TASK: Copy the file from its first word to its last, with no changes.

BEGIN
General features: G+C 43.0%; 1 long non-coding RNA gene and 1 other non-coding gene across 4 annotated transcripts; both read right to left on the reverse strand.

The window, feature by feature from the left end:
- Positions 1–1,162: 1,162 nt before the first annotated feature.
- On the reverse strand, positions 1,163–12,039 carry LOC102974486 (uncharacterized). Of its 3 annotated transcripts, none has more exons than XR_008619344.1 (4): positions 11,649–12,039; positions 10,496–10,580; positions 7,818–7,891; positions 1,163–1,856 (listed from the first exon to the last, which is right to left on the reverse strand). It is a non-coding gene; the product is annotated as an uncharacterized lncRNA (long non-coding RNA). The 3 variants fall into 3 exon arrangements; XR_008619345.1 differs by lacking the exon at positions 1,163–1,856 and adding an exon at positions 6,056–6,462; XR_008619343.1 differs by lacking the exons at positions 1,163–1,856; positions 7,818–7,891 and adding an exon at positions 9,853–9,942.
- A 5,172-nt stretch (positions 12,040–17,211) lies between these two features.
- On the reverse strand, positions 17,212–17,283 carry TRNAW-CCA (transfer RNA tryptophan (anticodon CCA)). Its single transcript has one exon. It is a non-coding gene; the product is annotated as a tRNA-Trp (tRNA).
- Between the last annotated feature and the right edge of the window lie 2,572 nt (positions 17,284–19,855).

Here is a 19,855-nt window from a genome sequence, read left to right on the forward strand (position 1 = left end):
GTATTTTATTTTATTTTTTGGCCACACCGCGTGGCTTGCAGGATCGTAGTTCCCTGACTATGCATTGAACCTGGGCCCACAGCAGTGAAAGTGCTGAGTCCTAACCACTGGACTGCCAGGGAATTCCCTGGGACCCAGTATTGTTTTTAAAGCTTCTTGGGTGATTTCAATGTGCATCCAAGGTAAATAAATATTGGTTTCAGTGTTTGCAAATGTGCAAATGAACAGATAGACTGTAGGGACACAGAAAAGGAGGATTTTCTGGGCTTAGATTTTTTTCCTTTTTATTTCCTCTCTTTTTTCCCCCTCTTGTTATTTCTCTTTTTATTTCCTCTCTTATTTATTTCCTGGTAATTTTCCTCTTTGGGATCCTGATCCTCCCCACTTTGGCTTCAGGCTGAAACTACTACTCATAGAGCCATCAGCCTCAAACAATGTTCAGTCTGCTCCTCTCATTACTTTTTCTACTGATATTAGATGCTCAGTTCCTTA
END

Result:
General features: G+C 43.0%; 1 long non-coding RNA gene and 1 other non-coding gene across 4 annotated transcripts; both read right to left on the reverse strand.

The window, feature by feature from the left end:
- Positions 1–1,162: 1,162 nt before the first annotated feature.
- On the reverse strand, positions 1,163–12,039 carry LOC102974486 (uncharacterized). Of its 3 annotated transcripts, none has more exons than XR_008619344.1 (4): positions 11,649–12,039; positions 10,496–10,580; positions 7,818–7,891; positions 1,163–1,856 (listed from the first exon to the last, which is right to left on the reverse strand). It is a non-coding gene; the product is annotated as an uncharacterized lncRNA (long non-coding RNA). The 3 variants fall into 3 exon arrangements; XR_008619345.1 differs by lacking the exon at positions 1,163–1,856 and adding an exon at positions 6,056–6,462; XR_008619343.1 differs by lacking the exons at positions 1,163–1,856; positions 7,818–7,891 and adding an exon at positions 9,853–9,942.
- A 5,172-nt stretch (positions 12,040–17,211) lies between these two features.
- On the reverse strand, positions 17,212–17,283 carry TRNAW-CCA (transfer RNA tryptophan (anticodon CCA)). Its single transcript has one exon. It is a non-coding gene; the product is annotated as a tRNA-Trp (tRNA).
- Between the last annotated feature and the right edge of the window lie 2,572 nt (positions 17,284–19,855).

Here is a 19,855-nt window from a genome sequence, read left to right on the forward strand (position 1 = left end):
GTATTTTATTTTATTTTTTGGCCACACCGCGTGGCTTGCAGGATCGTAGTTCCCTGACTATGCATTGAACCTGGGCCCACAGCAGTGAAAGTGCTGAGTCCTAACCACTGGACTGCCAGGGAATTCCCTGGGACCCAGTATTGTTTTTAAAGCTTCTTGGGTGATTTCAATGTGCATCCAAGGTAAATAAATATTGGTTTCAGTGTTTGCAAATGTGCAAATGAACAGATAGACTGTAGGGACACAGAAAAGGAGGATTTTCTGGGCTTAGATTTTTTTCCTTTTTATTTCCTCTCTTTTTTCCCCCTCTTGTTATTTCTCTTTTTATTTCCTCTCTTATTTATTTCCTGGTAATTTTCCTCTTTGGGATCCTGATCCTCCCCACTTTGGCTTCAGGCTGAAACTACTACTCATAGAGCCATCAGCCTCAAACAATGTTCAGTCTGCTCCTCTCATTACTTTTTCTACTGATATTAGATGCTCAGTTCCTTA